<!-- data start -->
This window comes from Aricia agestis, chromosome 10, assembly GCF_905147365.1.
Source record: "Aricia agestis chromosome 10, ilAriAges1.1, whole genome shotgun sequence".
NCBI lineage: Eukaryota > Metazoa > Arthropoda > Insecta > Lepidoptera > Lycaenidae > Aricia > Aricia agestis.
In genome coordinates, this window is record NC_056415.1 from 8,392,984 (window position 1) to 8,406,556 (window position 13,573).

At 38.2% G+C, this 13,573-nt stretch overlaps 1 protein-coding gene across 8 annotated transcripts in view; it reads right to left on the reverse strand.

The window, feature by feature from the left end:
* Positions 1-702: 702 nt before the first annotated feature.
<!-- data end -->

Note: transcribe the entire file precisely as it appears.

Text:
This window comes from Aricia agestis, chromosome 10, assembly GCF_905147365.1.
Source record: "Aricia agestis chromosome 10, ilAriAges1.1, whole genome shotgun sequence".
NCBI lineage: Eukaryota > Metazoa > Arthropoda > Insecta > Lepidoptera > Lycaenidae > Aricia > Aricia agestis.
In genome coordinates, this window is record NC_056415.1 from 8,392,984 (window position 1) to 8,406,556 (window position 13,573).

At 38.2% G+C, this 13,573-nt stretch overlaps 1 protein-coding gene across 8 annotated transcripts in view; it reads right to left on the reverse strand.

The window, feature by feature from the left end:
* Positions 1-702: 702 nt before the first annotated feature.